Such Hunger: A Review of Eduardo C. Corral's Slow Lightning
Eduardo C. Corral, Slow Lightning.
Yale University Press, 2012. Paperback, 96 pp, $18.
What is it anyway—lightning? How does it happen? First there’s a build, as pieces of storm weather collide and negatively charge the bellies of clouds. Then, objects below—church steeples, the Earth itself—become positively charged, creating an imbalance that nature seeks to cure by passing currents between the two charges. The passage of energy, nature’s inclination towards balance—these qualities are embodied in Slow Lightning, Eduardo C. Corral’s debut collection of poetry. But the detail of “Slow” in the title is not to be passed over. These are poems of tension and suspension, of The Moment Before, of mid-epiphany.
The opening poem, “Our Completion: Oil On Wood: Tino Rodriguez: 1999,” sets a foundation for the collection’s leitmotif of hunger both spiritual and sexual. We learn early that satiation comes at a price, as the poem begins: “Before nourishment there must be obedience.” Submission is a complicated pleasure, and Corral’s attention to that complication is one of the defining pleasures of this collection. If, as the philosopher Simone Weil suggests, “attention is form of prayer,” then Corral’s poems are prayers investigating the divine as inextricable from sexuality, which is inextricable from hunger.
Hunger in these poems is also unmistakably bound to lineage, though its articulations are various. In “Want,” Corral’s speaker describes his father’s wrenching trek through Arizona:
the third day, he picked up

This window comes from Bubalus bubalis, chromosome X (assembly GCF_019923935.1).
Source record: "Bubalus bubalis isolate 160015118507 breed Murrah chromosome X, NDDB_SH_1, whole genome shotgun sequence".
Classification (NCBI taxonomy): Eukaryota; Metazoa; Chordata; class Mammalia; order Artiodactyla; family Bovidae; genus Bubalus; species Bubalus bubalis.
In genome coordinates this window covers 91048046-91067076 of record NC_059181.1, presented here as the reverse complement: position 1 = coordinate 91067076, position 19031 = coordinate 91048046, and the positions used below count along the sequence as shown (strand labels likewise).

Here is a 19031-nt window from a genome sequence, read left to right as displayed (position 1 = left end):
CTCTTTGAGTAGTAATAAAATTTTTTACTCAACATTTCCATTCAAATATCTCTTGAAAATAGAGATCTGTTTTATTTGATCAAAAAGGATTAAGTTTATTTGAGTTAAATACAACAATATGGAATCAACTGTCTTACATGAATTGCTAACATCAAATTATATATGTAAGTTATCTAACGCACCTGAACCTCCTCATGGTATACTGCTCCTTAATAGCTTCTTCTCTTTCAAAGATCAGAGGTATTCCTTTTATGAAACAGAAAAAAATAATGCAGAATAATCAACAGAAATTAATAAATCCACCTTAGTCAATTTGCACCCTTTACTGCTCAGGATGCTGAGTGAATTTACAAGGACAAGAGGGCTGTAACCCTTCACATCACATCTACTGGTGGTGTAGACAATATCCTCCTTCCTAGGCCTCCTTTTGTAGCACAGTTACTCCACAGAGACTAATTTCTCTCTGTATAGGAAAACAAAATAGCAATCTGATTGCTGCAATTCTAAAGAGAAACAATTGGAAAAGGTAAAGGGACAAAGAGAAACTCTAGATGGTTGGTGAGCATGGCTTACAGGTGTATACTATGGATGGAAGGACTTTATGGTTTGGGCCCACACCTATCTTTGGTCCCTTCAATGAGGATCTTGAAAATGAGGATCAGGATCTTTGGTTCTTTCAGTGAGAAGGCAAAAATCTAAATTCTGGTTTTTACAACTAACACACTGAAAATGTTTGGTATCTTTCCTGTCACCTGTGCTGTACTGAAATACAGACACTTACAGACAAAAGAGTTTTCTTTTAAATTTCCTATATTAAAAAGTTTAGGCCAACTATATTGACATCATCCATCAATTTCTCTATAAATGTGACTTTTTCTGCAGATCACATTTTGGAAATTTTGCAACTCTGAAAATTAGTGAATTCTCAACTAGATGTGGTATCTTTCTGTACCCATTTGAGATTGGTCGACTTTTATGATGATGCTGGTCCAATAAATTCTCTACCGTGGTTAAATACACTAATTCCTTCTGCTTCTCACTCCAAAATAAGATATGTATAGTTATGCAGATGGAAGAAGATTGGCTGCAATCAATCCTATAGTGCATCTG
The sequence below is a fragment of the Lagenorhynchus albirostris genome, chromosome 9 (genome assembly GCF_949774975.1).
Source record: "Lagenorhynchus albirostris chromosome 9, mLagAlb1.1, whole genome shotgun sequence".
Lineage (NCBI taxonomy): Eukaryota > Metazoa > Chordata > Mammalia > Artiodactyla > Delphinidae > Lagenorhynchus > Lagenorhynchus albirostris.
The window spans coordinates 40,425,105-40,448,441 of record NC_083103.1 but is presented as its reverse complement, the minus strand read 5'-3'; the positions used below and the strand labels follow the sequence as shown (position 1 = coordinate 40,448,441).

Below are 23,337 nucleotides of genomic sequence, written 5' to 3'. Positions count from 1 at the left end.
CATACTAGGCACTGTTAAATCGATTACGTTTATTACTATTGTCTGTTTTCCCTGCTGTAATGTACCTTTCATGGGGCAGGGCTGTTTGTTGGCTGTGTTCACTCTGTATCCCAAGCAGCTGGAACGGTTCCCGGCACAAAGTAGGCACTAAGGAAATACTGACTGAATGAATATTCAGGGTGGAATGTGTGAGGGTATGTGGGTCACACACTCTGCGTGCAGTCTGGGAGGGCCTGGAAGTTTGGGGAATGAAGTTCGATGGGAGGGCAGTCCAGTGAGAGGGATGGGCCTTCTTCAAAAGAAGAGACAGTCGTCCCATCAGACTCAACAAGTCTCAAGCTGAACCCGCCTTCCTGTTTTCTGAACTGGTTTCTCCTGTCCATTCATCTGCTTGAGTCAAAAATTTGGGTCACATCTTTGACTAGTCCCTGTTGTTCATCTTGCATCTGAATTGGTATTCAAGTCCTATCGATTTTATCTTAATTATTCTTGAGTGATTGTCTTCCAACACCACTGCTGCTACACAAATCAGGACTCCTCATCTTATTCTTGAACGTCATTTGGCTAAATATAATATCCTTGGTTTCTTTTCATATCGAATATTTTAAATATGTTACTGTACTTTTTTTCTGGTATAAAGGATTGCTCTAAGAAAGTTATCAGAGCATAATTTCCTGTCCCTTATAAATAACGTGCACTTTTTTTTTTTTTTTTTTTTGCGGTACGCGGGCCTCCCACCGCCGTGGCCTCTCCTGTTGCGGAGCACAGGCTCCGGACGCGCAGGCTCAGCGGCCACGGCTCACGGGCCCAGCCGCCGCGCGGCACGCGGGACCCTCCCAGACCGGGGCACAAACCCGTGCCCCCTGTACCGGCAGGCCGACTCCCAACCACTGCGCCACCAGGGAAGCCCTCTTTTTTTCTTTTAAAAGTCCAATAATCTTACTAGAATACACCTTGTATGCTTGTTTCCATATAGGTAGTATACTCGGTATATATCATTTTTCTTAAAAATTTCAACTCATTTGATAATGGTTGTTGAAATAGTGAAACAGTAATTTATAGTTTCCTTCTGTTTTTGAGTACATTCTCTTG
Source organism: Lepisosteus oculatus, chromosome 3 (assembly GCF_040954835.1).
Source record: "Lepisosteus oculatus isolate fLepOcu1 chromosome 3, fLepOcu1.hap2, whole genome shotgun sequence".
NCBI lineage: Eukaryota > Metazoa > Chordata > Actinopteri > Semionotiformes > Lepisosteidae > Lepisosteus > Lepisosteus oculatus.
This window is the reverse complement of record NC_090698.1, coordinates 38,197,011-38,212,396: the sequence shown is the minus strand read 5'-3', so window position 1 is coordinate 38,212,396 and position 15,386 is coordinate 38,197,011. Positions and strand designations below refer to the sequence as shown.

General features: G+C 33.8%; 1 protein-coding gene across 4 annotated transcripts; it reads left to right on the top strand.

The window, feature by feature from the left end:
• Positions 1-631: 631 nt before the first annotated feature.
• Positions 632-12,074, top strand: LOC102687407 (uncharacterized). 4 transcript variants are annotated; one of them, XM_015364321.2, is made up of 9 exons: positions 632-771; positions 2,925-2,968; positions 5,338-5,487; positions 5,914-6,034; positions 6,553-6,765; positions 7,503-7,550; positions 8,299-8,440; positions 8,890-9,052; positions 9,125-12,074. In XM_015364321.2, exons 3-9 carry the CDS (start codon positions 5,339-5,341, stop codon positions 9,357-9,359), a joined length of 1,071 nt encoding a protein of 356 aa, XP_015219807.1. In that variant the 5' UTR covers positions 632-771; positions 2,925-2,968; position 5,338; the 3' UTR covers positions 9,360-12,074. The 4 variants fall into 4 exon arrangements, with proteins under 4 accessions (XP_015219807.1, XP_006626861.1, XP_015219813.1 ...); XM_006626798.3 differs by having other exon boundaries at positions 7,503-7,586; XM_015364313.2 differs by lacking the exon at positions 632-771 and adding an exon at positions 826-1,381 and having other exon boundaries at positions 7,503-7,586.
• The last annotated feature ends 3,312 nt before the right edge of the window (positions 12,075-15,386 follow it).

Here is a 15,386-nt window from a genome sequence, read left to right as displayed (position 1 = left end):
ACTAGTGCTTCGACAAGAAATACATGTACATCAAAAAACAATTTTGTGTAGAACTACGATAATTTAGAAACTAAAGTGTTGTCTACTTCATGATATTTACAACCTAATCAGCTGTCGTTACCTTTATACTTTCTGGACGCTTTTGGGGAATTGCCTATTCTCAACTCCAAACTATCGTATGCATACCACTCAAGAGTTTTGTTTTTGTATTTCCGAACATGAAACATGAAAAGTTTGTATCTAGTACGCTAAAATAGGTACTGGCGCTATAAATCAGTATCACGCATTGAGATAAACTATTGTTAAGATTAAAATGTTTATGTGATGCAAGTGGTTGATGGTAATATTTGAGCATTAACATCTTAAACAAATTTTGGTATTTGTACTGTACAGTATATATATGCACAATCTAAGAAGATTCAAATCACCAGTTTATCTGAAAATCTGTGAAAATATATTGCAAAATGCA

a rock, killed a blue lizard
with a single strike he tore it
apart, shoved guts & bones
into his mouth the first
time I knelt for a man, my
lips pressed to his zipper,
I suffered such hunger
This matter of lineage—and its attendant pride and anxiety—is seen also through works of ekphrasis and homage, poems that claim rightful membership in artistic and ethnic communities. Corral asserts his place among poets via direct address or acknowledgement of influence, especially towards Robert Hayden, whose hand is seen throughout the collection. Chicano, Latino, and Mexican visual artists ranging from Felix Gonzalez-Torres and Gabriel Orozco to Frida Kahlo are honored through specific ekphrastic poems, and an aesthetic of surreal dream-like environs carries throughout the collection. In “Poem After Frida Kahlo’s Painting The Broken Column,” Corral writes:
The perfect shade of red:
the stain on an arrow pulled out of a dove.
Under the cold scaffolding of winter my love took me for a walk in
the desert. My breath crumbling like bread.
It is no surprise that visual art is a primary thread of the book—Corral is a poet with a painter’s eye. Perhaps this eye is what serves and inspires his lyric deftness and his ability to take risks with form and explore the physical possibilities of language.
In form and language, we again see Corral’s lineage; Slow Lightning is a consistently bilingual collection. The book reads without a sense of linguistic favoritism or showcasing—the use of Spanish isn’t a spectacle, it’s necessary and appears only when to use English would sacrifice cultural implications and flatten resonance. The fluid presence of two languages exposes a source of both joy and struggle—so many access points to different aspects of human life does not make for a quiet existence. “Border Triptych,” a trio of sonnets, serves as a vehicle to carry the voices of the Mexican-American border—illegal immigrants and border patrol alike. This series may be the most moving work of the collection, for while its form somewhat prohibits the immense lyricism Corral so expertly wields, it is here perhaps that we see the raw humanity with which Corral writes, as well as something essential about the engine of the book. It is a book of unflinching and graceful testimony. Corral’s is a body through which lightning passes, and stands to tell of it—a conduit for the beauty and complexity of our time.